The Urban Land Institute Spring Meeting brought the sun and thousands of leaders to Seattle, Washington last week. The agenda consisted of tours of some of Seattle’s most exciting real estate projects, cutting-edge sessions, and networking opportunities.
I felt fortunate to have more than 3,000 of ULI’s top members in the nation make the trip to Seattle. Seeing the interest in green building coming from leading developers to investment companies, architects, attorneys, consultants, and planners put a point on how widely understood the value of green building has become.
It was a very hands-on (or feet-on) conference, featuring multiple tours throughout the Seattle area. While I wasn’t able to get away for the kayak tour, I was able to talk to industry leaders about trends in corporate urbanization and the high expectations that the knowledge workforce has of their corporate HQs.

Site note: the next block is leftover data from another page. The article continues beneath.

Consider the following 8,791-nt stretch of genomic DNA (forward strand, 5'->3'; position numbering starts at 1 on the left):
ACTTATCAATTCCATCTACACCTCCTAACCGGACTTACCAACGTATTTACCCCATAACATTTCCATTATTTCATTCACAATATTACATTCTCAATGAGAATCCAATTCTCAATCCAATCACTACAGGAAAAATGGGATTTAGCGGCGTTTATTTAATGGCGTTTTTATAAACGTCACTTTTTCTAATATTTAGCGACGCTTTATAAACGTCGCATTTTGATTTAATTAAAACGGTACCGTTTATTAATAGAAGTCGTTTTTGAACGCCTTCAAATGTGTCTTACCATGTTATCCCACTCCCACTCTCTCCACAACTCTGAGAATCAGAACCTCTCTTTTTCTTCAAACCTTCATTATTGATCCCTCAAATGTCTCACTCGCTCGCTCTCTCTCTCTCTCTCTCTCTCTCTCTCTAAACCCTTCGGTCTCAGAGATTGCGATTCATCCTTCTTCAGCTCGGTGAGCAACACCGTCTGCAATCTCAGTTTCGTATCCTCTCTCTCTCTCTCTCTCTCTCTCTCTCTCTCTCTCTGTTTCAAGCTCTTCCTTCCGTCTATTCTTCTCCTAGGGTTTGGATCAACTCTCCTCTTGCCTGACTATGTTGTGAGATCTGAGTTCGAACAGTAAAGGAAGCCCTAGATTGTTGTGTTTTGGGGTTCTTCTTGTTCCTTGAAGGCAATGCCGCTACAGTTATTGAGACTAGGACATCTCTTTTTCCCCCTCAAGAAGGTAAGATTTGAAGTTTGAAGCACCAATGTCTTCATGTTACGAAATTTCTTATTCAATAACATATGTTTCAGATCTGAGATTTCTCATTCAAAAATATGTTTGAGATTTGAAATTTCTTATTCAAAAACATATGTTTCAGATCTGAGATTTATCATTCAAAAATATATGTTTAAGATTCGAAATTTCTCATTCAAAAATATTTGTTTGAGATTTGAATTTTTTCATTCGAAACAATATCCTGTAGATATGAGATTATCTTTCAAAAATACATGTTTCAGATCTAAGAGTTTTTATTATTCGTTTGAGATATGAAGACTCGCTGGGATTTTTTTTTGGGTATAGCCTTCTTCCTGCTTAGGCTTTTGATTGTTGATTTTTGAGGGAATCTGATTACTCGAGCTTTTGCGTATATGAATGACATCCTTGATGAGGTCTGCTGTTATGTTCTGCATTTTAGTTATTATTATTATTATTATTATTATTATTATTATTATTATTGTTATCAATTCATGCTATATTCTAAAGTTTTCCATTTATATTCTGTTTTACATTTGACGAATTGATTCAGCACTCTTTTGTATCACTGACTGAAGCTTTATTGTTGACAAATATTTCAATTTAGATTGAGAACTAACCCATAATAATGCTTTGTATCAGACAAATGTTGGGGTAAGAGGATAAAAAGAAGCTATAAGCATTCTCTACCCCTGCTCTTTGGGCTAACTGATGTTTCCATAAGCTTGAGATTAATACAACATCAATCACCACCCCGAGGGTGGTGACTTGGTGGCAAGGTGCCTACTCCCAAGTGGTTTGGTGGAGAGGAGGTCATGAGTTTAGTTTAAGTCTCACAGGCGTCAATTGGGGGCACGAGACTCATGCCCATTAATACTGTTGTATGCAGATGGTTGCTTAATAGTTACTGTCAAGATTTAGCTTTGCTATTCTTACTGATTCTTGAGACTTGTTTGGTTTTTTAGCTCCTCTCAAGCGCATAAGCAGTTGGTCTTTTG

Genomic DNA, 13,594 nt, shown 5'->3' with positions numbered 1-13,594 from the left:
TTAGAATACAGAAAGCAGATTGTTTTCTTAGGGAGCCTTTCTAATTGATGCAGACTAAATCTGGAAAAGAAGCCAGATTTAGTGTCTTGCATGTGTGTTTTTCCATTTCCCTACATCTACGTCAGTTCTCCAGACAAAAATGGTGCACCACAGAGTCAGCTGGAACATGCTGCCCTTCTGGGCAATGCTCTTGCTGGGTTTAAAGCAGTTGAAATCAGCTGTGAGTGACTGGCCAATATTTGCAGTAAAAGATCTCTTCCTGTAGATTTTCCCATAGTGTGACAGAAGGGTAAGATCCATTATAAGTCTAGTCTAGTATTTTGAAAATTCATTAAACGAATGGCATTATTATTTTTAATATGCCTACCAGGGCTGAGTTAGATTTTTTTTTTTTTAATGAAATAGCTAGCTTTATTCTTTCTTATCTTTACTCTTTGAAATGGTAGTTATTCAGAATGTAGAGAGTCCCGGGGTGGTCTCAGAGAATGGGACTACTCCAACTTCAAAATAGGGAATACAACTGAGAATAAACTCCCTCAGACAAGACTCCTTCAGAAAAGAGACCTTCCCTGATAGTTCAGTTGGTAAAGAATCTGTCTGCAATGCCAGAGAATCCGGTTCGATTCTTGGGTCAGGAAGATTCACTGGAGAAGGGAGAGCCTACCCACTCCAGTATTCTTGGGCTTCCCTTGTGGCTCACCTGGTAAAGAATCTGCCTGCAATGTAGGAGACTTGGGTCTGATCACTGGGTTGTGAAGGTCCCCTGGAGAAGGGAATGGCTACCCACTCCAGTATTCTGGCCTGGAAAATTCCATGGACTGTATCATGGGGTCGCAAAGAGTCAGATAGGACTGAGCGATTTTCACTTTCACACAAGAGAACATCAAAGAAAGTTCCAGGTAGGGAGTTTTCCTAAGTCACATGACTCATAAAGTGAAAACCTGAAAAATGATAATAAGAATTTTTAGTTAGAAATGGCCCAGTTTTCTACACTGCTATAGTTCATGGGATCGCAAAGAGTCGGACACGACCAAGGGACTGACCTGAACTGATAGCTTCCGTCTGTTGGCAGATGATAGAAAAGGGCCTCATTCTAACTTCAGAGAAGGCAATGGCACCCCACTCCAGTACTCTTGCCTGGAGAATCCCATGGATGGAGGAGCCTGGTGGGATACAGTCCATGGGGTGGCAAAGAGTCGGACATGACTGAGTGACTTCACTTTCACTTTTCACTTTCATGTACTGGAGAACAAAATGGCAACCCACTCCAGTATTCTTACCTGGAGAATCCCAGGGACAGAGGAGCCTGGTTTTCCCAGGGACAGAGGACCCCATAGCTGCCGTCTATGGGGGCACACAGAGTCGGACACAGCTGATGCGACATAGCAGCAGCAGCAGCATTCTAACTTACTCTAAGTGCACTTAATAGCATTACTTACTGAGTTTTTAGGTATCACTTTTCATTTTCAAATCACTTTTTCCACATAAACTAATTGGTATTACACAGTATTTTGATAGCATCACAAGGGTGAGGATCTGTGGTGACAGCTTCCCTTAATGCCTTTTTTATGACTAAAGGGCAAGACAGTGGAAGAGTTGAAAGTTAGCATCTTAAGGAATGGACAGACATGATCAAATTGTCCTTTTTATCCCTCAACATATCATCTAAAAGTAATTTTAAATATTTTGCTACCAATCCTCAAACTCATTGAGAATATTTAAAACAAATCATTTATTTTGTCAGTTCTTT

Our work brings Paladino to the intersection of business, design, and environment – and we were joined at that intersection by government agencies, non-profits, architects, developers, and heads of corporations who each want to invest in digitally connected smart cities, sharing best practices in creative placemaking, and succeeding in the fast-growing real estate market. Former Vice President Joe Biden was even on hand to share his thoughts on leadership, foreign affairs, and diplomacy.
And as our Brookings colleagues describe, the geography of innovation is changing: from spread-out and isolated workforces to concentrated and connected communities. Today’s innovative firms and workers seek proximity so that ideas and knowledge can be transferred more quickly and seamlessly.
We can use sustainability, resilience, and wellness concepts to strengthen the connections between workers – tomorrow’s leaders need the infrastructure and collaborative spaces to envision a verdant and productive urban landscape.
It’s not too early to sign up for the ULI Fall Meeting, to be held October 23–26, 2017, in Los Angeles. I hope to see you there.